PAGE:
“They seemed to think the opportunity lost, if they failed to point the conversation to me, every now and then, and stick the point into me.”

The double usage of “point” is a pun meaning two different things: the point of the conversation points into Pip. In other words, every time the conversation turns on Pip, it seems to cut into him. This rather serious paronomasia evinces both Pip’s precocious mind and the unkind society he grows up under.

“[Of a girl, in white]” by Harryette Mullen

This poem by Harryette Mullen was originally accessed here, at Poetry Foundation.

Of a girl, in white, between the lines, in the spaces where nothing is written. Her starched petticoats, giving him the slip. Loose lips, a telltale spot, where she was kissed, and told. Who would believe her, lying still between the sheets. The pillow cases, the dirty laundry laundered. Pillow talk-show on a leather couch, slips in and out of dreams. Without permission, slips out the door. A name adores a Freudian slip.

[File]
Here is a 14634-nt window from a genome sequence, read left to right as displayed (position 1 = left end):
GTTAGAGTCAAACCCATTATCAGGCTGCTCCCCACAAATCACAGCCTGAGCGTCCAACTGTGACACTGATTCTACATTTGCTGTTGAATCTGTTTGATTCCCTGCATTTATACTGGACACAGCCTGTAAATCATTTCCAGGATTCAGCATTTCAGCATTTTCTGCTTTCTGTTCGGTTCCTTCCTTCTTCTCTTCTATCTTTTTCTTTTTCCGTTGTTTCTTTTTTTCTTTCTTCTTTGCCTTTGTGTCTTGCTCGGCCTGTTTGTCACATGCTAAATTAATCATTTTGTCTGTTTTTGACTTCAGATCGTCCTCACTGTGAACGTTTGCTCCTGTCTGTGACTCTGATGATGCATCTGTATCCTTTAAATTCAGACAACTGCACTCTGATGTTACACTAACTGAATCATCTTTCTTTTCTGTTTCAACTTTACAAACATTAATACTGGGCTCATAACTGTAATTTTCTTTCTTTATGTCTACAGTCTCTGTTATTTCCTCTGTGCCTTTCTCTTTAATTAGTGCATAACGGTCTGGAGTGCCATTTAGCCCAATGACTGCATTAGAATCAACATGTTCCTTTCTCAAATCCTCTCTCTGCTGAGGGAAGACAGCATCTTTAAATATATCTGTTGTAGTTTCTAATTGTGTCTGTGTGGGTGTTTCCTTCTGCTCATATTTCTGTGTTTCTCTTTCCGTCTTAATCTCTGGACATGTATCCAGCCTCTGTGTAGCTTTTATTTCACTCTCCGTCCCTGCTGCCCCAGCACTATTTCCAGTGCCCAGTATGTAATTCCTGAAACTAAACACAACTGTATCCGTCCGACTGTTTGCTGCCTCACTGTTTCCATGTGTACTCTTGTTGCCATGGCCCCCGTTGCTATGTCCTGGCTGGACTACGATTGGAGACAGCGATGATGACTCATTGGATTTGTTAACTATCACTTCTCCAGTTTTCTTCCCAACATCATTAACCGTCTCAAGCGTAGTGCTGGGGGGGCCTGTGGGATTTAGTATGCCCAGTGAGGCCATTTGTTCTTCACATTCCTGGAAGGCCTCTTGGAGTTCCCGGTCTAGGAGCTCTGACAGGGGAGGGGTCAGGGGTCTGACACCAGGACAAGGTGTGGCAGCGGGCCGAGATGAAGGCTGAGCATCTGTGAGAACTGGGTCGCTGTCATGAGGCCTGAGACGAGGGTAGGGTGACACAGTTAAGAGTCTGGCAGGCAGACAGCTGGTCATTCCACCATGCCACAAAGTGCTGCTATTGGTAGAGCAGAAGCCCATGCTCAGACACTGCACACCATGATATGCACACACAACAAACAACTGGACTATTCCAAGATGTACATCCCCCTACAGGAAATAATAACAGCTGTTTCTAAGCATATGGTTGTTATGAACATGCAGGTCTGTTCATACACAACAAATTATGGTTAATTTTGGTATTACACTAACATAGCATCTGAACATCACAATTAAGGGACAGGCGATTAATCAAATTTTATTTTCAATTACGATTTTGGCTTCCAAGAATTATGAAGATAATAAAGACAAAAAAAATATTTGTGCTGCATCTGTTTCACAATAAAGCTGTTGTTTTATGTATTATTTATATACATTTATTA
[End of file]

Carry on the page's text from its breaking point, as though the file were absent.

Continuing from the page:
The word “slip” here is used three times, each time under a slightly different and sometimes ambiguous meaning. The first usage of slip is a pun: the petticoat might be slipping off, and it also might be “giving him the slip” or getting away from him. This ambiguity makes for a surprising difference in interpretation, and such interpretability comes back around when the poet mentions a Freudian slip. This short prose poem masterfully forms a mirror to the reader, asking them to consider how they interpret ambiguous words, and why.

“Money is an Energy” by Justin Marks

Here’s an excerpt from “Money is an Energy” by Justin Marks, accessed from The Academy of American Poets:

Money is current
I would like to not live
paycheck to paycheck